While New York produces a staggering amount of waste, it also offers a simple, affordable way for every citizen to reduce their carbon footprint: the MTA transit. By just forgoing the use of cars, New York’s roughly 4.5 million daily subway, train and bus riders reduce the amount of carbon monoxide, soot, hydro-carbons, and other toxic substances released into the air by 17.5 million metric tons per year.

“Every trip on the MTA helps prevent about ten pounds of carbon or greenhouse gas emissions from going into the atmosphere,” says MTA Director of Sustainability Projjal Dutta. A trip, or “linked ride,” as the MTA officially calls it, includes all MTA transportation—bus and subway transfers included taken to reach a final destination point. The sustainability efforts don’t stop there. From comprehensive recycling to the ingenious energy-saving design of the new 2nd Avenue subway line (“It’s a mitigated version of a roller coaster,” Dutta says), the MTA is transforming the entire transportation system into an eco-friendly powerhouse.Among the MTA’s more creative recycling programs are its Memorabilia and Collectibles store, which sells everything from old bus parts to stations signs, and its Artificial Reef Project, which from 2001 to 2010 sank 2,580 cleaned and stripped subway cars provide habitats for marine life and answer, at least in part, the question of what to responsibly do with 175,000 feet unwanted trash. “Anything that has a possible second life is re-used,” Dutta explains, “if for nothing else than the metal. Even what’s being ‘thrown away, like the Artificial Reef subway cars, has a second life.”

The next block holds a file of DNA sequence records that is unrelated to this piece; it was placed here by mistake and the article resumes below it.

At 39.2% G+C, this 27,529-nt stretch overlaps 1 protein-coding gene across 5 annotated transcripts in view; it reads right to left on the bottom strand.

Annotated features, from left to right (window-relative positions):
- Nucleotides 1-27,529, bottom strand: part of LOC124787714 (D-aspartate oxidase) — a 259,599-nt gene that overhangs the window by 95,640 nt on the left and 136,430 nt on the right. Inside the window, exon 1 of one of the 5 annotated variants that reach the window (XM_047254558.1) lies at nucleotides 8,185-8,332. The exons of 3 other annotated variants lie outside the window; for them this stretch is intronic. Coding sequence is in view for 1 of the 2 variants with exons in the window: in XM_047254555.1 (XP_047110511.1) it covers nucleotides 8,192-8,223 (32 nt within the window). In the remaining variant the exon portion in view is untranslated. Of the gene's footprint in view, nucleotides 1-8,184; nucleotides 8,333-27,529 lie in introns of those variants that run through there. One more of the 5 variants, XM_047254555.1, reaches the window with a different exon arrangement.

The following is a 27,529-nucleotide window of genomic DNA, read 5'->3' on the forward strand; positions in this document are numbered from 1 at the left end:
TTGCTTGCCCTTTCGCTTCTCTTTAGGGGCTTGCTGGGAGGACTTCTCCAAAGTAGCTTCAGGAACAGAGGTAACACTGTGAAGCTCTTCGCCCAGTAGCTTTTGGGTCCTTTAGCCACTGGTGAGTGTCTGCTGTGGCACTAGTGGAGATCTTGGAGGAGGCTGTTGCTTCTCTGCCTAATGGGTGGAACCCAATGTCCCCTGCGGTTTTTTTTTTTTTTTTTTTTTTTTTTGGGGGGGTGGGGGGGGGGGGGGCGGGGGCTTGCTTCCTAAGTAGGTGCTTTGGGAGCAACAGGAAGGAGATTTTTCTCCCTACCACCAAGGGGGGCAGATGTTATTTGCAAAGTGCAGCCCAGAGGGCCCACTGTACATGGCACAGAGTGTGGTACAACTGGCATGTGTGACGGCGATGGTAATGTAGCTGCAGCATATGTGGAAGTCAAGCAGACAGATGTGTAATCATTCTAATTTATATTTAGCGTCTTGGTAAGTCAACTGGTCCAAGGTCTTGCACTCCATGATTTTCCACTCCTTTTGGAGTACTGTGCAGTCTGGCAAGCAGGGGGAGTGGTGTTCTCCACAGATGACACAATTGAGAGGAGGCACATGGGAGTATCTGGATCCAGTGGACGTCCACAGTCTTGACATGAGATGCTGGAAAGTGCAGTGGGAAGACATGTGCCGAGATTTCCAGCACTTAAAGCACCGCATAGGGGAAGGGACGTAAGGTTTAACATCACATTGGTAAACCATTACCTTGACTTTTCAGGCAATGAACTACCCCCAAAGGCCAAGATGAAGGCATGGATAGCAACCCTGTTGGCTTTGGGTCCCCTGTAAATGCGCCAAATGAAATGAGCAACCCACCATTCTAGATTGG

Creative waste programs and comprehensive clean transportation set new York apart. However, what is perhaps most unique and promising is New York’s ability to transform abandoned urban spaces into natural oasis. The High Line, a mile-and-a-half long stretch of rusty freight rail turned verdant park, is just one example. Running from Gansevoort Street in the Meatpacking District to West 34th Street, between 10th and 11th Avenues, this park not old provides visitors with much needed open space, but is one giant exercise in recycling and  reusability. The park itself is a recycled industrial structure; its drainage system and “green roof” layer reduces storm-water runoff by 80%, and its vegetation provides a useful habitat for insects and birds who, in turn, help pollinate and maintain the park naturally.